Jon Schwarz states that “the Pentagon’s drone program uses [big data] in almost precisely the same way IBM encourages corporations to use it to track customers. The only significant difference comes at the very end of the drone process, when the customer is killed.”[19] Schwarz’s grimly acerbic characterization leads on to a closely related aspect of the big data phenomenon. Big data is a name, but what it denotes is not ethereal; it refers to and relies on what some analysts refer to as “technology platforms” that tap medical test equipment, freeways, satellite remote sensing, seismic measurements, factory machinery, and smart phones – and soon household appliances, cars and the much-vaunted “Internet of things.” Such platforms need to be built and maintained; and this is no trivial matter. If the military supplied major early funding support, then as corporate capital stampeded in a much wider foundation had been laid. Big data possesses not only an etymology, but also a political economy.

Datafication has been shaped increasingly into a new industrial profit site. Big data has been described as the “new oil” for the 21st century [20]; but the oil industry, for one, is literally attempting to extract profit from big data. Royal Dutch Shell, one of the energy sector’s super-majors, has been developing the concept of a “data-driven oilfield” in its bid to reduce the cost of drilling – when a single deep-water well can cost over $100 million.[21]

The following are representative of innumerable other corporate profit projects: Amino is an online consumer service built on a database that includes “nearly every practicing doctor in America and the treatment of 188 million people” as records of what is billed and paid for stream in from a dozen different data sources.[22] Sensors mounted on planters, tractors and combines are tracking data about planting, spraying and harvesting and sending it back to Monsanto and other agro-chemical companies and commodity futures traders, which are seeking new markets and competitive advantages armed with sophisticated data-analysis tools.[23] The Weather Company’s smartphone app has been downloaded onto 40 million iPhones and iPads; doubtless unknown to most users, the app generates barometric pressure readings, which the Weather Company has decided to monetize. It sold its digital unit to IBM, for $2 billion. Calculating that $500 billion in annual commerce is heavily dependent on the weather, IBM is counting on new applications for what is treated as entirely proprietary data, notwithstanding that 40 million users are needed to generate it.[24]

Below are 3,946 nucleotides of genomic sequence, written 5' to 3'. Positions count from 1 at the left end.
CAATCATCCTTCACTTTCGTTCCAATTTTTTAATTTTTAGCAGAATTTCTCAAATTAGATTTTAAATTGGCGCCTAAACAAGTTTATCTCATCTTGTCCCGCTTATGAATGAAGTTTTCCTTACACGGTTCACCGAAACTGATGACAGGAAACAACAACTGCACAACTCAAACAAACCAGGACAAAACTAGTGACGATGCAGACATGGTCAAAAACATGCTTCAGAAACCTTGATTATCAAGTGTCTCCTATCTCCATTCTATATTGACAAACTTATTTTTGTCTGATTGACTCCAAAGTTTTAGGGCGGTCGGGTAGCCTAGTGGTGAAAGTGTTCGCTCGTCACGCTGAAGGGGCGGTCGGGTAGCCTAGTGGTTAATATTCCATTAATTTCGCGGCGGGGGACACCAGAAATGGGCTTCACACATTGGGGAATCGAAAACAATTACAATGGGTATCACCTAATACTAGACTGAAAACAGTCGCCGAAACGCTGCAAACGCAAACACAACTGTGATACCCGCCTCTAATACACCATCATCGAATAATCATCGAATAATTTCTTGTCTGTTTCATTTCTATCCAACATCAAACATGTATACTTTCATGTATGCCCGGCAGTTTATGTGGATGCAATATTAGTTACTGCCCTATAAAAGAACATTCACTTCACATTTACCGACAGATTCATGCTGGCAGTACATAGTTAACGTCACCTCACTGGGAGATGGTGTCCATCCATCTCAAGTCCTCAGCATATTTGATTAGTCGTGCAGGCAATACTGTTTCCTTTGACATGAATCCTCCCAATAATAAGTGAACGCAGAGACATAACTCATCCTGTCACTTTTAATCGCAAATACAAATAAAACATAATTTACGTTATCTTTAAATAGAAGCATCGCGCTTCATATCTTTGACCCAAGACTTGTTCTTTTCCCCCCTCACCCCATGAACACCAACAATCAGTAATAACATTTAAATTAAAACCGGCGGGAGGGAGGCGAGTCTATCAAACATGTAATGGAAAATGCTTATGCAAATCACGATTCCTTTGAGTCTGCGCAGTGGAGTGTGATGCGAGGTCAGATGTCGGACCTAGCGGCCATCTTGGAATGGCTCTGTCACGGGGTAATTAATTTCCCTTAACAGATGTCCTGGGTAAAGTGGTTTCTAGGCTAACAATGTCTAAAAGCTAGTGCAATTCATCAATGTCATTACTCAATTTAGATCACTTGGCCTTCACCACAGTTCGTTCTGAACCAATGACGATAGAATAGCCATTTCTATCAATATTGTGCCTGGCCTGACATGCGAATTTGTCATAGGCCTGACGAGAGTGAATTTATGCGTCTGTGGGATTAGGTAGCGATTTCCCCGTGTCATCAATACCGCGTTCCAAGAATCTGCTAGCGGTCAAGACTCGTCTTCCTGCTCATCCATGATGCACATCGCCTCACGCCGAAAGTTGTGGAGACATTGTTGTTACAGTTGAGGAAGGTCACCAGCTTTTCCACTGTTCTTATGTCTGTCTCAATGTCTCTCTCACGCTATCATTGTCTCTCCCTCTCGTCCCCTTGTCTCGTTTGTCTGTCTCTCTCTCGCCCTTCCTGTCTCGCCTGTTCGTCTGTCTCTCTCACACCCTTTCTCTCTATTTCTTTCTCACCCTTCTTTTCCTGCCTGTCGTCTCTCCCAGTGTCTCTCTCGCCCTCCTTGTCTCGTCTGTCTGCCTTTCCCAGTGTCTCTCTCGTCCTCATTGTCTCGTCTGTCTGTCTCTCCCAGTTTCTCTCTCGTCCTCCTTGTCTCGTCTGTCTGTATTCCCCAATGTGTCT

Datafication is not limited to already existing industries. Museums in the US are mining visitors’ behavioral data, deploying the same tactics as Netflix and Walmart for everything from curatorial decisions to gift shop marketing.[25] This puts them squarely on a path to join up with the lucrative data business that is being cultivated by the Internet firms. Microsoft, Google, Amazon etc, whose businesses are built on data and large computing infrastructure, are expanding their businesses into enterprise data storage, processing infrastructure, data monitoring, and analytic services. According to IDC, the big data and analytics market overall will reach $125 billion worldwide in 2015.[26]

These and other military and profit-driven applications of big data raise an acute, overarching problem: How to make them democratically accountable?[27] Rather than foregrounding war-making and profit, can technology policy be recast to serve democratic ends?

This is a complicated question, and we leave it for another occasion – except for one crucial point. Democratizing technology policy means rejecting the tenet that, if investors decide to bankroll a project, then this in itself is sufficient to render that project legitimate. The result of democratization would be both to slow and to narrow the field of big data projects. Putting the issue this way shows how much big data incarnates the same steam-roller quality that David F. Noble directly challenged thirty years ago: “There is a war on, but only one side is armed: this is the essence of the technology question today.”[28] But today, the technology question is far more urgent. Strip-mining privacy is an obvious aspect; but vital issues cut in other directions too, including employment impacts, environmental sustainability, and the stampeding corporate takeover of every kind of cultural production.